He told me that it was a combination of factors that was involved in making 'people in the process of being involved with' gay sex at higher risk as a group, not as individuals. Gay anal sex still being way above in the HIV/AIDS stats, above drug use and African sex (I didn't have latest stats with me to check this, so I didn't question it, though I pointed out as often as possible that the stats were rising very sharply, and at a much quicker rate among the (young) straight population. He said that if testing were infallible there would be no problem, but that it isn't. I asked why there should be some fixed time limit, perhaps five years, that was ultra-safe, since as far as I'm aware - and he didn't directly contradict me - all research shows that the risk of HIV infection goes within a year. To this he answered that the virus replicates in a person and at a point it converts and the body starts making anti-bodies. They couldn't be sure which point, and before that point it is completely undetectable even by the most sensitive - PCR(?) - processes. He reverted to a lot of technological language here, I think designed to put me off. He basically succeeded, because I couldn't take issue with the specific analysis of processes involved.
At one point he, unbelievably, became almost joky. After talking about the need to comply with regulations as a member of the EU - not quite sure how this is relevant in this regard - he said, in response to my question about not having the same provision for straight people who haven't even used protection, that it was unusual that all these factors [which could cause HIV/AIDS in a condomed gay sex situation, I guess] would come together, but that they had to be like Brunel with his bridges. He worked out the maximum load they would bear, then built them at twice that to be safe. Like him, the NBS needs to aim beyond what's likely. He then tripped up on his metaphors and said that they needed to look at the worst case scenario, then stammered a little before saying, and beyond that.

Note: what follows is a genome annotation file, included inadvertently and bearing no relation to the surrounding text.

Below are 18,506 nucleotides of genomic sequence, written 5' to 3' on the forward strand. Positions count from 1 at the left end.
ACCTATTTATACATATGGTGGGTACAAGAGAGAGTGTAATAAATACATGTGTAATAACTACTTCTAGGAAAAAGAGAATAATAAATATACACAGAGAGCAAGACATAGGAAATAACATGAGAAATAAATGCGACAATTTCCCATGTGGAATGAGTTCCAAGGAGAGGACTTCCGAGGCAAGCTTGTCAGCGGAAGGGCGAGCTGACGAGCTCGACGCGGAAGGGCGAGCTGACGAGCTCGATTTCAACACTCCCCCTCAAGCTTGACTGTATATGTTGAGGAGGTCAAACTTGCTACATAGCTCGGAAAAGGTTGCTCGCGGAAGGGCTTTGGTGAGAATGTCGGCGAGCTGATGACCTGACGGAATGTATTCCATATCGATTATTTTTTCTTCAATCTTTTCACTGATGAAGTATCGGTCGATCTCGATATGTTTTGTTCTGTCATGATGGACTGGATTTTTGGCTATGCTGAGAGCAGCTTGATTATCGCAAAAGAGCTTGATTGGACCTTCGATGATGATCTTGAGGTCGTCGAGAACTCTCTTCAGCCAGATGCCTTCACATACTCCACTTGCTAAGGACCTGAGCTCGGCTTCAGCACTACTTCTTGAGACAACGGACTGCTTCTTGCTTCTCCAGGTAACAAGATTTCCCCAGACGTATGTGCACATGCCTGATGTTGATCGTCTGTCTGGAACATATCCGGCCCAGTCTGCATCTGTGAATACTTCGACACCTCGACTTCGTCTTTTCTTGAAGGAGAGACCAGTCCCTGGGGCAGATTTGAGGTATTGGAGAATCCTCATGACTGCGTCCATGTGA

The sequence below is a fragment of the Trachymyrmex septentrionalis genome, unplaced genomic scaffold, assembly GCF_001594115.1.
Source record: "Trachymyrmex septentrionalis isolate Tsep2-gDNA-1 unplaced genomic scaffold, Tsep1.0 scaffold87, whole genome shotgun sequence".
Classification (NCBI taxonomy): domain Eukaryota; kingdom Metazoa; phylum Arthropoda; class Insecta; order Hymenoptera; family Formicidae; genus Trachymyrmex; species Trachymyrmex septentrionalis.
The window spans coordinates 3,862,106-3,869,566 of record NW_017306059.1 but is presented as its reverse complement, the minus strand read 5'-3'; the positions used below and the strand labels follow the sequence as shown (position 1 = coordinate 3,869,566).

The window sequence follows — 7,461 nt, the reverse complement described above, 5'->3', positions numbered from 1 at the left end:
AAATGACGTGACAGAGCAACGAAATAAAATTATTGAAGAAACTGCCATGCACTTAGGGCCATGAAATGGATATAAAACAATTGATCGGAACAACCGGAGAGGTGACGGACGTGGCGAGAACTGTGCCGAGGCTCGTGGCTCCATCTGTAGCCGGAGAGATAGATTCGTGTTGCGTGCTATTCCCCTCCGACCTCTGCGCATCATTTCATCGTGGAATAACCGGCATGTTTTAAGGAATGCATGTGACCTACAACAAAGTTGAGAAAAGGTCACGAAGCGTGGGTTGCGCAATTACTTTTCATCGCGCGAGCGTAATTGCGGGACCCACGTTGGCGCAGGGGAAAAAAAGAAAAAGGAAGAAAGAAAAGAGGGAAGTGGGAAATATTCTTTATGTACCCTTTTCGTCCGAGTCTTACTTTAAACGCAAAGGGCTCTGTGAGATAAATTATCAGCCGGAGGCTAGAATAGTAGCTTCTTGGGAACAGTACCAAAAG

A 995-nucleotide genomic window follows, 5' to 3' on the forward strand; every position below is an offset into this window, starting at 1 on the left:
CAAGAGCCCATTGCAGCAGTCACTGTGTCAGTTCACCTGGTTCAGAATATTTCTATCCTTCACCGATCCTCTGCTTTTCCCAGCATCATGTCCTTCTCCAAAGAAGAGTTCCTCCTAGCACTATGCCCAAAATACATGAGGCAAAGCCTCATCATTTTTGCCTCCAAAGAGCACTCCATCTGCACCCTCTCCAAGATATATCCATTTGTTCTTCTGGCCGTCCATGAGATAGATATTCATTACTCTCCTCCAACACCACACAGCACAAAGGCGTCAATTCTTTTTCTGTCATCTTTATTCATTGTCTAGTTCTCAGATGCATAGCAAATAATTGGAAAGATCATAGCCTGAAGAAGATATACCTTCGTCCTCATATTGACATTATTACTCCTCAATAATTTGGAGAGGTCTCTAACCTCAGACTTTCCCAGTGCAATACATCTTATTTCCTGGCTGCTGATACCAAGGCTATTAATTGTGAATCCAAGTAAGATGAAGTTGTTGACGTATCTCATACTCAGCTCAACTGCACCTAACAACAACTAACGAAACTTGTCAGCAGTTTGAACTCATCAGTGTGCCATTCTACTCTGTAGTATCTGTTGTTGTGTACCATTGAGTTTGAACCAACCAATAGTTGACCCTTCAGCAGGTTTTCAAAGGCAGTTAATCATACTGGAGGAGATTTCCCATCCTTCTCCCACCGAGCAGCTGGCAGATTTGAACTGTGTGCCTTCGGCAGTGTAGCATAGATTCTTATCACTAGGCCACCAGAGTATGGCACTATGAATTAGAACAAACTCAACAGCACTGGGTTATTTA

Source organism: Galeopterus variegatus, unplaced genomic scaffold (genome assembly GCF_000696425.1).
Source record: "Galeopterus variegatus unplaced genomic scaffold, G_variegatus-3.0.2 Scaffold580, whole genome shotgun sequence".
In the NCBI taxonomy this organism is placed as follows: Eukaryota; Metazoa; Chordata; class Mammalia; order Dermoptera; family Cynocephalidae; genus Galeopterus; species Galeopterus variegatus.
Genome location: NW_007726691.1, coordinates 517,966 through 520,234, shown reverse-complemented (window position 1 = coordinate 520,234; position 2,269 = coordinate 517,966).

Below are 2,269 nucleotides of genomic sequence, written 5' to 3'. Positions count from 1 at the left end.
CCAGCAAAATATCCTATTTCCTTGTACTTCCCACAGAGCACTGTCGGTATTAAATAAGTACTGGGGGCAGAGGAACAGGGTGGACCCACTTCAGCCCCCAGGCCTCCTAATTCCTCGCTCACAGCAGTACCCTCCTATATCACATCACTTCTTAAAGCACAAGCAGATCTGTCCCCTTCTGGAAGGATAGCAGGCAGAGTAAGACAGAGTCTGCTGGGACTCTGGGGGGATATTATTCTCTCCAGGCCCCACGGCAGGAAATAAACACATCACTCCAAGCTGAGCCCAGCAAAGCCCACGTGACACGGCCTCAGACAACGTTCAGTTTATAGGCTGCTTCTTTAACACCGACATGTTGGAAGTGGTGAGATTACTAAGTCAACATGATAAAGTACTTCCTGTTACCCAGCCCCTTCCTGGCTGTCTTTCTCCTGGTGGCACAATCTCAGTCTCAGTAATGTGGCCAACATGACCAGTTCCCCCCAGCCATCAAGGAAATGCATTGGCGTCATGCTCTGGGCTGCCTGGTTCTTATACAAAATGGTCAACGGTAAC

Final words from him - 'We're trying to be openminded, but we have to make worst case scenario judgements, which will be unfair to certain individuals'. Strike out.
Much of the language he used - outlined above, and I won't point to specific phrasings - suggests a deep-seated prejudice within the blood service policy, something confirmed by the fact that the online question regarding gay sex used to say in scare-quotes "(even 'safe sex')", but has been changed with a lot of pressure to "(even sex with a condom)".
This also suggests why no one could answer my questions at a lower level. It's simply incoherent, and the provisions are not replicated for any other group with similar factors. The general defence he used, because it's one that's hard to answer I guess, is that it's the combination of factors involved in the gay sex case which make the exclusion so severe. But then, there should be a much longer form involved for donating blood, which asks whether you've had a tattoo, and a piercing, and slept with someone who's been infected with hepatitis sometime in the distant past. Such a combination of factors must surely exclude them for life...
One last point - interestingly, there doesn't seem to be an exclusion, even a window period one, for people who've slept with a prostitute, though prostitutes, like gay men, are barred for life. I could be cynical and say that this suggested even more traditional patriarchal prejudices at work - a man has to be allowed to go to a prostitute after all (if only to stop him going to another man!) - but that's a whole other phonecall...